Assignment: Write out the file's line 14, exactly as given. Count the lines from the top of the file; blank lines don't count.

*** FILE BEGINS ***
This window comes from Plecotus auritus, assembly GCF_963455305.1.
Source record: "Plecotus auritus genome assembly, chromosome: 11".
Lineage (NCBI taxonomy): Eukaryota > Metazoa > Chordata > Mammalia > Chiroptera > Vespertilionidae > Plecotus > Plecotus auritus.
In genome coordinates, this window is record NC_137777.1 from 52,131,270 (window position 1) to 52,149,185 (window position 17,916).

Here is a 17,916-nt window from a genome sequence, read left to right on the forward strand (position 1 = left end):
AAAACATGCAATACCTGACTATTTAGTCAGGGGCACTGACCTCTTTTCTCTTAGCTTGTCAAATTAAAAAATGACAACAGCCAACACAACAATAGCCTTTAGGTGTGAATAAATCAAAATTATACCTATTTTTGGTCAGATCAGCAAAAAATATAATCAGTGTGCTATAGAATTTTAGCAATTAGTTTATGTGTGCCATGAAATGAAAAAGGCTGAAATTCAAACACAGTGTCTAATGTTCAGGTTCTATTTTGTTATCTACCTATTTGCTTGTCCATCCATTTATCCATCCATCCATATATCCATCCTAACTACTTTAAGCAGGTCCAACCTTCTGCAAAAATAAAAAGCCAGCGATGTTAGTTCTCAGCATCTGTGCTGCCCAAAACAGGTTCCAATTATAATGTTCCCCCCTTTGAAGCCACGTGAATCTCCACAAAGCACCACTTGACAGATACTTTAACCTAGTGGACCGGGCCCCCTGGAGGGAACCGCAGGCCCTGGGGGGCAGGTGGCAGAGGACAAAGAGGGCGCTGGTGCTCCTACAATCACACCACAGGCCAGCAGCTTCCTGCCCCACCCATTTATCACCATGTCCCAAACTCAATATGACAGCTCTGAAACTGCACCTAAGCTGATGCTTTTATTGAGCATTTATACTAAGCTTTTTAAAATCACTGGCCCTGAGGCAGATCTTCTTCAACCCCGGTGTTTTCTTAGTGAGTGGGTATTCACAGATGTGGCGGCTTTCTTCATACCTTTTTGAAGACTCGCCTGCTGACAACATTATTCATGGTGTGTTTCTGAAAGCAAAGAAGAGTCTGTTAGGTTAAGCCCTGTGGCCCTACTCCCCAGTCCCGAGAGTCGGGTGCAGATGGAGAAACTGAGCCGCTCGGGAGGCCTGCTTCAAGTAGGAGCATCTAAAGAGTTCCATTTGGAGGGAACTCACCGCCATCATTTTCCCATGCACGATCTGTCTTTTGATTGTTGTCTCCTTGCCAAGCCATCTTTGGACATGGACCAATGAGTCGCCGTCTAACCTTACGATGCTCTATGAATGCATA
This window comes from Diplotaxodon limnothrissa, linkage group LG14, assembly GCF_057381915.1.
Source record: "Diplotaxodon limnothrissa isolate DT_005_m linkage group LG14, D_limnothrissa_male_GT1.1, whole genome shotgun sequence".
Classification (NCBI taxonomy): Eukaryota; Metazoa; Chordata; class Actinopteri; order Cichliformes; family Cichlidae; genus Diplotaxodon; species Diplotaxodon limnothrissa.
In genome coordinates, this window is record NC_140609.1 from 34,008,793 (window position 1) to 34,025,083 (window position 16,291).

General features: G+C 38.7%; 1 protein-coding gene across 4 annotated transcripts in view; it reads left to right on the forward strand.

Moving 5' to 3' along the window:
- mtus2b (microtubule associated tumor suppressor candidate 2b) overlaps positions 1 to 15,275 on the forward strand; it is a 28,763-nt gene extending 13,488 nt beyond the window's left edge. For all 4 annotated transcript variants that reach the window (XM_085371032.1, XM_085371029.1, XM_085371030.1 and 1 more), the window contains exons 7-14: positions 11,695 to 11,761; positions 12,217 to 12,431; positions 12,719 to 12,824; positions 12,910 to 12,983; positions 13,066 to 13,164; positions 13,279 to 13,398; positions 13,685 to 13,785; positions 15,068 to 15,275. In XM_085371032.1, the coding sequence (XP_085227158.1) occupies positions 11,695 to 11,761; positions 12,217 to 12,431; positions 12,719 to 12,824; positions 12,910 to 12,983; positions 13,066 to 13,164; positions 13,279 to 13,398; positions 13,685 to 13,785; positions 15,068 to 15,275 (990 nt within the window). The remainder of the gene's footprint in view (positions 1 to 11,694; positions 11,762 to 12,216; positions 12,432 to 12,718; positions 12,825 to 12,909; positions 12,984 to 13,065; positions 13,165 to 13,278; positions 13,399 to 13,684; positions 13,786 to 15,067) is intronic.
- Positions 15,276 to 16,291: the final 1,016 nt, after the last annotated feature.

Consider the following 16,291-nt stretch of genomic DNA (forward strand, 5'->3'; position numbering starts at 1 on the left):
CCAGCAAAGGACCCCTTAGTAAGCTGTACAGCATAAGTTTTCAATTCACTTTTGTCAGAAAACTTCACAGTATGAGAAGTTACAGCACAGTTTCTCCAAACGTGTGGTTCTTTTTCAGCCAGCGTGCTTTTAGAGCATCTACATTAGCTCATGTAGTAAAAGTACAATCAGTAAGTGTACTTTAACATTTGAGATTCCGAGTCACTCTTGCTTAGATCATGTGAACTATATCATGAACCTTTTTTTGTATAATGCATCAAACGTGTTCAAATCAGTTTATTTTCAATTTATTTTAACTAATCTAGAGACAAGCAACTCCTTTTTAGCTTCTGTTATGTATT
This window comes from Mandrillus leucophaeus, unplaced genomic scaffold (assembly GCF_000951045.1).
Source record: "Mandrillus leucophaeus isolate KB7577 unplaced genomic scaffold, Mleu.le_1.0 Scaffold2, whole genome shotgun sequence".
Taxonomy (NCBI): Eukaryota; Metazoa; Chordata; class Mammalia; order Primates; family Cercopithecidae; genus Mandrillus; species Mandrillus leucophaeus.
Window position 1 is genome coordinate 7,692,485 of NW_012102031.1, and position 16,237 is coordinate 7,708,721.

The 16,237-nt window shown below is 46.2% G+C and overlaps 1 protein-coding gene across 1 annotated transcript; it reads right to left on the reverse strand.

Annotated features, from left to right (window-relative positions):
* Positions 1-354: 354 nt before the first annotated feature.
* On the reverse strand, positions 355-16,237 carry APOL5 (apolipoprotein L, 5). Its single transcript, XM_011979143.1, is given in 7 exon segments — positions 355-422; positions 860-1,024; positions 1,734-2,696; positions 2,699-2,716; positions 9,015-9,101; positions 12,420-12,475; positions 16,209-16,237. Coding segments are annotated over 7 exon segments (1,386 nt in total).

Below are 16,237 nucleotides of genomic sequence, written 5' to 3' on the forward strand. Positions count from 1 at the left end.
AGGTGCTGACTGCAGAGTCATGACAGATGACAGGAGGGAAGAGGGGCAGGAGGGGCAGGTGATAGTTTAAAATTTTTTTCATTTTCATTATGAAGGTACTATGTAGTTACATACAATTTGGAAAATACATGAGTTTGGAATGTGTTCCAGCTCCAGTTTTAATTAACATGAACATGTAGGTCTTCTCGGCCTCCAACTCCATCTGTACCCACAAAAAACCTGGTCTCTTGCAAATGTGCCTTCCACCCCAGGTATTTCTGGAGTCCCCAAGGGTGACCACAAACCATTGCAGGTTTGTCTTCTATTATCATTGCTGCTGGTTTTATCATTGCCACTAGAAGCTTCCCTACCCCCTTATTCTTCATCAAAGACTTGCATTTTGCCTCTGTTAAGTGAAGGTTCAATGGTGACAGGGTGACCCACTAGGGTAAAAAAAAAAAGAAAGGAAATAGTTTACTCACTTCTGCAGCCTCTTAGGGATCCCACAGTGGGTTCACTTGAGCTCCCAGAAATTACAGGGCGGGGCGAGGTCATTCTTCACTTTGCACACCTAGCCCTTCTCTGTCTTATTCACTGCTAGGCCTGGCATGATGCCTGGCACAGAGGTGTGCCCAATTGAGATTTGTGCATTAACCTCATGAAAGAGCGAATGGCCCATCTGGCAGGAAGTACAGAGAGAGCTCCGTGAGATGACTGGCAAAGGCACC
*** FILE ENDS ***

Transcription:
- Positions 15,276 to 16,291: the final 1,016 nt, after the last annotated feature.